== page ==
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In Iraq's North, Vote Tallies To Define Loyalties, Disputes

Millions of Iraqis voted peacefully on Jan. 31 in the country's first provincial elections since 2005.

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By Ernesto Londoño
Washington Post Foreign Service
Monday, February 2, 2009

MOSUL, Iraq, Feb. 1 -- For the northern provinces of Iraq, the outcome of elections held Saturday will provide the first snapshot in decades of demographics and loyalties in areas that have become the subject of a visceral dispute between Arabs and Kurds.

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Newly elected leaders in these provinces, where Sunni Arabs are widely expected to gain political power, will be thrust into the debate over whether disputed territories, including the oil-rich city of Kirkuk, should be annexed to the Kurdistan Regional Government.

Iraqi and American officials say the fight has the potential to destabilize a country on the mend at a time when U.S. troops are starting to withdraw. And the United States will be caught in a dispute between the Kurds, its longtime allies, and the central government, which it has spent billions of dollars shoring up.

"It's going to be tough," a senior U.S. diplomat in Iraq said, speaking on the condition of anonymity. "It's a very difficult, emotional negotiation."

Mahdi Herky, a Kurdish member of the Nineveh provincial council who ran for reelection, predicted that voting patterns would show that most residents in the disputed areas want to be part of the autonomous Kurdistan Regional Government.

"There's good evidence that these places belong to the KRG," he said Sunday as votes were being tallied. "People have been waiting for this election to know whether there's a majority of the population" that wants to break away from the central government.

Sunni Arabs, who boycotted the 2005 elections, campaigned on the promise of curbing Kurdish expansion.

"If decision-making is in the hands of Kurdish groups, they're not going to be very reasonable," said Athel Abdul Aziz al-Nujaifi, the leader of al-Hadba-a, a new Sunni Arab party that is expected to become dominant on the Nineveh council. "They're going to hold fast to areas under their power, and they're not going to allow the government in Nineveh to go into those areas."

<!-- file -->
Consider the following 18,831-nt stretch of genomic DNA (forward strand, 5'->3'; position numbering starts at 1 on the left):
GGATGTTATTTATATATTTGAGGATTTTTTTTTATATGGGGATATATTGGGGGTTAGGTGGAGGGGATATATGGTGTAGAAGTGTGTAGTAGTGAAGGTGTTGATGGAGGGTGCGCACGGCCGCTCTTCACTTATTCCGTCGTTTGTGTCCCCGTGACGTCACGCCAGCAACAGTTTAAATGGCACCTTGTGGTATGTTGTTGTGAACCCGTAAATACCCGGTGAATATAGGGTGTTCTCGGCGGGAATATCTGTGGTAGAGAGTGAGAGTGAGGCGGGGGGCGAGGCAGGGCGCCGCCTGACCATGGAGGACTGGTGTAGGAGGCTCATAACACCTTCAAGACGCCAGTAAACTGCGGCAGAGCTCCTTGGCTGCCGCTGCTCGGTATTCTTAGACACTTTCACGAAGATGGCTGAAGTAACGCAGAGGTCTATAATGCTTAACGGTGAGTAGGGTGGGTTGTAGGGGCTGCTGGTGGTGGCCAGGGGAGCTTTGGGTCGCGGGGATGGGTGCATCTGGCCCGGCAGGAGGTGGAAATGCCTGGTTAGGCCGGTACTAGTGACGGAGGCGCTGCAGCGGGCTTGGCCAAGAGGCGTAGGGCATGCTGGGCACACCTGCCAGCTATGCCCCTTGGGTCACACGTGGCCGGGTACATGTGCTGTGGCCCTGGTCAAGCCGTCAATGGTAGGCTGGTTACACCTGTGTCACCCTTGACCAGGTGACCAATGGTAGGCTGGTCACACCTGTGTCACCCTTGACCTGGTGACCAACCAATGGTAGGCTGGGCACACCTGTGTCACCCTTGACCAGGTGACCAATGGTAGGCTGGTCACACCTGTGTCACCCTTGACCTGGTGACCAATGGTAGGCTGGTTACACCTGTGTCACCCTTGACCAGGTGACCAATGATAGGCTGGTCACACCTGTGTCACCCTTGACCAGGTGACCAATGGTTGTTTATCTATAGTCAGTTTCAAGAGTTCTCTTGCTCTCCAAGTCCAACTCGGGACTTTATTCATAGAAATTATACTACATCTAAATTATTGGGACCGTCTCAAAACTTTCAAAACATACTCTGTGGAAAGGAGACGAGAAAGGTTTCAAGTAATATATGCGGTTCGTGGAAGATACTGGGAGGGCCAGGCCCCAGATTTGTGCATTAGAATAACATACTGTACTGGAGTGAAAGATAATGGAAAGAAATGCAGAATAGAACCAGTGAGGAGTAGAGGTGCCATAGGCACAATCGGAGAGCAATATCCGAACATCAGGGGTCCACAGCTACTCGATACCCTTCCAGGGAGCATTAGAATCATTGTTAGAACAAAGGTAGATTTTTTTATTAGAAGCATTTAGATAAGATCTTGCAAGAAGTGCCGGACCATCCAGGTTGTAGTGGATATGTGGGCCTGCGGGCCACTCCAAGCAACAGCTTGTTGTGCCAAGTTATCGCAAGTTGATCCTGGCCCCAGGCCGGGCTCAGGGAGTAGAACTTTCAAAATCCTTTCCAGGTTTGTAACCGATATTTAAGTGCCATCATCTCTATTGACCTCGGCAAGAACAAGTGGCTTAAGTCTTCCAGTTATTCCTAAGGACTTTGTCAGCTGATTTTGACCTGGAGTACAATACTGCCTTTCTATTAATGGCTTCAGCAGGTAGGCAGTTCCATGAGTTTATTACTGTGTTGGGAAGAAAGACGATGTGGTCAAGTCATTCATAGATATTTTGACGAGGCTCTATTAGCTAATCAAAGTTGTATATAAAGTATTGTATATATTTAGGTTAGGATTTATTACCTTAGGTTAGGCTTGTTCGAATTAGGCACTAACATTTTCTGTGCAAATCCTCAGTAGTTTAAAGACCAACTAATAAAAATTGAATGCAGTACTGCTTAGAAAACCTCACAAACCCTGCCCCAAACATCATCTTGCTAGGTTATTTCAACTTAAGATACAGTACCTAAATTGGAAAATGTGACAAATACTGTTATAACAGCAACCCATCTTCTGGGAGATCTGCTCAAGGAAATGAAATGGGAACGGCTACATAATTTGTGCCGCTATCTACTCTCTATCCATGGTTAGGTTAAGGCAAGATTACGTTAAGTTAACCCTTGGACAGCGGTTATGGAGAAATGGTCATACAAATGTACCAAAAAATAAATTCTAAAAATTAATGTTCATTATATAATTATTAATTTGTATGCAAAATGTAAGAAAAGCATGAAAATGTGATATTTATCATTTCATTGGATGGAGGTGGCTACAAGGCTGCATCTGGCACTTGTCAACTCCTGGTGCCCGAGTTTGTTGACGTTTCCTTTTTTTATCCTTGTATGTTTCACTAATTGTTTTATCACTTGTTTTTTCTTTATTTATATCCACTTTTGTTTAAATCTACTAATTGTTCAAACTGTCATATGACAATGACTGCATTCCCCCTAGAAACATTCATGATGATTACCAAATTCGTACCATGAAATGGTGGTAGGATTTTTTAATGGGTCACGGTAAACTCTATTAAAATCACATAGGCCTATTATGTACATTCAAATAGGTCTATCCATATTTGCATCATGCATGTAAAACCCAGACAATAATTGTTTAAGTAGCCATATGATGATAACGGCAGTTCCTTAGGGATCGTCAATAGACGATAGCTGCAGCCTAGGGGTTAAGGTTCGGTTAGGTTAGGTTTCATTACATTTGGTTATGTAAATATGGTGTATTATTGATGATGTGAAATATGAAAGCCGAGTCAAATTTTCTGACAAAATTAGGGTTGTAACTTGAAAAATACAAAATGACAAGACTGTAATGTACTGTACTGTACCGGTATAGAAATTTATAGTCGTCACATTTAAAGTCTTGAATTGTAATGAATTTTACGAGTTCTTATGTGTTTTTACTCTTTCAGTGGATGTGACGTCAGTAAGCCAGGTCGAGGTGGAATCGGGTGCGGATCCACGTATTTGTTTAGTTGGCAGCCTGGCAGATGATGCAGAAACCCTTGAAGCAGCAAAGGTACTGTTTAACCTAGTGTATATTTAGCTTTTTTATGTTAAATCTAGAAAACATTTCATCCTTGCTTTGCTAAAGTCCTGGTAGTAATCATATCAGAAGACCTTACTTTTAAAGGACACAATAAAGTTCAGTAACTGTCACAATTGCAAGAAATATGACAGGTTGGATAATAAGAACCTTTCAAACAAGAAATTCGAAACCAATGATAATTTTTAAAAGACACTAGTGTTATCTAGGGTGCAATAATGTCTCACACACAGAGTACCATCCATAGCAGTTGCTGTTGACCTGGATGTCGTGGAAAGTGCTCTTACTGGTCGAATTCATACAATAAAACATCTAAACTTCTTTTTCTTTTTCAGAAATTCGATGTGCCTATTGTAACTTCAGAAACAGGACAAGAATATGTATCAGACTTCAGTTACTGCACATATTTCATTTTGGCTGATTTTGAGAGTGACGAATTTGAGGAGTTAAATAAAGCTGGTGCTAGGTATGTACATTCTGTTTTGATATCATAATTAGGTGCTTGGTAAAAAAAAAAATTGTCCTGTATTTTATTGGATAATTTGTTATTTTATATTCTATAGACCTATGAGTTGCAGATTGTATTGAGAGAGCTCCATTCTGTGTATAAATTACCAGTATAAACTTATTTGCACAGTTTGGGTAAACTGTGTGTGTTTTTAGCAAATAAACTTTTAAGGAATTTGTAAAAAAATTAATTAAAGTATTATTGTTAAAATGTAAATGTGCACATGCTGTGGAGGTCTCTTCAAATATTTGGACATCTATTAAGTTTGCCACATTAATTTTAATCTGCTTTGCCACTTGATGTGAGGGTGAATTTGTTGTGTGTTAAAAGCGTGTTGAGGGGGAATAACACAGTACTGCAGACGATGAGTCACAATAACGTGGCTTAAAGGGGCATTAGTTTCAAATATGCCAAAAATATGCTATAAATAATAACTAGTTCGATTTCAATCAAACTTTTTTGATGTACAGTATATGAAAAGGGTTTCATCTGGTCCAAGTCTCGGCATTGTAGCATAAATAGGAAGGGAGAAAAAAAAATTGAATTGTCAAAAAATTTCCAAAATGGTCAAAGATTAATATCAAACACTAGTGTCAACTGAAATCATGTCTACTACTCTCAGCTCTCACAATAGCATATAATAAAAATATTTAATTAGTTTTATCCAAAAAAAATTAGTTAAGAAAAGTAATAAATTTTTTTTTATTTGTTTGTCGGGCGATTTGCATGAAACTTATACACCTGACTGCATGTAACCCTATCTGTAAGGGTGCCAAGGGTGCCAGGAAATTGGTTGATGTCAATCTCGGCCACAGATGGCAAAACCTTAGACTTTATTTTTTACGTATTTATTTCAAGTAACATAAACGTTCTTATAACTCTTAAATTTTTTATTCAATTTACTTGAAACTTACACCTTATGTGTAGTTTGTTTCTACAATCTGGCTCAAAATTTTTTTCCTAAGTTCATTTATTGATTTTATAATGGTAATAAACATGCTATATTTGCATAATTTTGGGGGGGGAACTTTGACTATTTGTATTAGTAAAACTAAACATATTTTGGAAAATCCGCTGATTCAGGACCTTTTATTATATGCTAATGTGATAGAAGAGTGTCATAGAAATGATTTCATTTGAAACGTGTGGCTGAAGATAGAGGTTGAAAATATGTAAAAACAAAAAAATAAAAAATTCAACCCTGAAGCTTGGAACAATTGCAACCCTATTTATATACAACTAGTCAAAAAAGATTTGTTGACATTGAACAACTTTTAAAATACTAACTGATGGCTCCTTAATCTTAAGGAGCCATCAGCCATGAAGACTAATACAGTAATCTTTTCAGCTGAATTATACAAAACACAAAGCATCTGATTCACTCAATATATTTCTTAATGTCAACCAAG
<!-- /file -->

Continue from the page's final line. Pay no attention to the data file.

Sunni Arab politicians accuse the Kurds of using money, threats and violence to gain control of dozens of towns and villages along the 300-mile "green line" that separates the autonomous Kurdish region from the rest of the country.

"For us Arabs, this election is a turning point," said Hamdan Juhaishy, 30, a teacher who said he voted for al-Hadba-a. "We boycotted the last election, and the result was catastrophic because we became a target for some who want to change the identity of this area."

A census conducted in the 1950s is the most recent that Iraqis on both sides of the dispute recognize as legitimate. Since then, the population has shifted dramatically and often by force, including a period during which Saddam Hussein's government displaced Kurds from the disputed areas and created incentives for Arabs to move there.

The population today is believed to be between 500,000 and 750,000, including significant numbers of Christians and Turkmens, and members of the Yazidi and Shabak religious minority groups.


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